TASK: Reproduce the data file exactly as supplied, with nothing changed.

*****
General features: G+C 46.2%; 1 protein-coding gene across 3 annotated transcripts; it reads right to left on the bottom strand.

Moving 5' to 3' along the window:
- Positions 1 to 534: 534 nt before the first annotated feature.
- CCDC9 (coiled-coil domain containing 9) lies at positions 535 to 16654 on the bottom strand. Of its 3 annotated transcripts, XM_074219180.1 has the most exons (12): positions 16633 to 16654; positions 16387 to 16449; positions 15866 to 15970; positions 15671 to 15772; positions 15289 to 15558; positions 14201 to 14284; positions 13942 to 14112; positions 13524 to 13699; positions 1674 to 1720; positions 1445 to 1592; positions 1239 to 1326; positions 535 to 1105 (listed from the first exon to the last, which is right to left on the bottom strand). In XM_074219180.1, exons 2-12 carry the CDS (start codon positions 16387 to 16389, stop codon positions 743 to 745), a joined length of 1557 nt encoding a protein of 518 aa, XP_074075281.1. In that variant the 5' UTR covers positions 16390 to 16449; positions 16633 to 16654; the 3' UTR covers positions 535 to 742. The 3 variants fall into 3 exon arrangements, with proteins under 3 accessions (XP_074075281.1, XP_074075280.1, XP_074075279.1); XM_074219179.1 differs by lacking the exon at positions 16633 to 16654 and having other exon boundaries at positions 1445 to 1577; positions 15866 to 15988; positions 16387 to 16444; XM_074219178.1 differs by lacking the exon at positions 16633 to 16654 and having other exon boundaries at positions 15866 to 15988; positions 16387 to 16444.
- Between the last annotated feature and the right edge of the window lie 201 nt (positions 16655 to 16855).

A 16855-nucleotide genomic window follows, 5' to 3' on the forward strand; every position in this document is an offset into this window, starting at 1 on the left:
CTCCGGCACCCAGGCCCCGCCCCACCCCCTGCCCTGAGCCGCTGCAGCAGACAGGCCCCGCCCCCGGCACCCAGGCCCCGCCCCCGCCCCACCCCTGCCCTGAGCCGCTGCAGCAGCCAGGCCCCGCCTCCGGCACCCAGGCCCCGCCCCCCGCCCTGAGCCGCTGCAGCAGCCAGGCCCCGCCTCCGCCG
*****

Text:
General features: G+C 46.2%; 1 protein-coding gene across 3 annotated transcripts; it reads right to left on the bottom strand.

Moving 5' to 3' along the window:
- Positions 1 to 534: 534 nt before the first annotated feature.
- CCDC9 (coiled-coil domain containing 9) lies at positions 535 to 16654 on the bottom strand. Of its 3 annotated transcripts, XM_074219180.1 has the most exons (12): positions 16633 to 16654; positions 16387 to 16449; positions 15866 to 15970; positions 15671 to 15772; positions 15289 to 15558; positions 14201 to 14284; positions 13942 to 14112; positions 13524 to 13699; positions 1674 to 1720; positions 1445 to 1592; positions 1239 to 1326; positions 535 to 1105 (listed from the first exon to the last, which is right to left on the bottom strand). In XM_074219180.1, exons 2-12 carry the CDS (start codon positions 16387 to 16389, stop codon positions 743 to 745), a joined length of 1557 nt encoding a protein of 518 aa, XP_074075281.1. In that variant the 5' UTR covers positions 16390 to 16449; positions 16633 to 16654; the 3' UTR covers positions 535 to 742. The 3 variants fall into 3 exon arrangements, with proteins under 3 accessions (XP_074075281.1, XP_074075280.1, XP_074075279.1); XM_074219179.1 differs by lacking the exon at positions 16633 to 16654 and having other exon boundaries at positions 1445 to 1577; positions 15866 to 15988; positions 16387 to 16444; XM_074219178.1 differs by lacking the exon at positions 16633 to 16654 and having other exon boundaries at positions 15866 to 15988; positions 16387 to 16444.
- Between the last annotated feature and the right edge of the window lie 201 nt (positions 16655 to 16855).

A 16855-nucleotide genomic window follows, 5' to 3' on the forward strand; every position in this document is an offset into this window, starting at 1 on the left:
CTCCGGCACCCAGGCCCCGCCCCACCCCCTGCCCTGAGCCGCTGCAGCAGACAGGCCCCGCCCCCGGCACCCAGGCCCCGCCCCCGCCCCACCCCTGCCCTGAGCCGCTGCAGCAGCCAGGCCCCGCCTCCGGCACCCAGGCCCCGCCCCCCGCCCTGAGCCGCTGCAGCAGCCAGGCCCCGCCTCCGCCG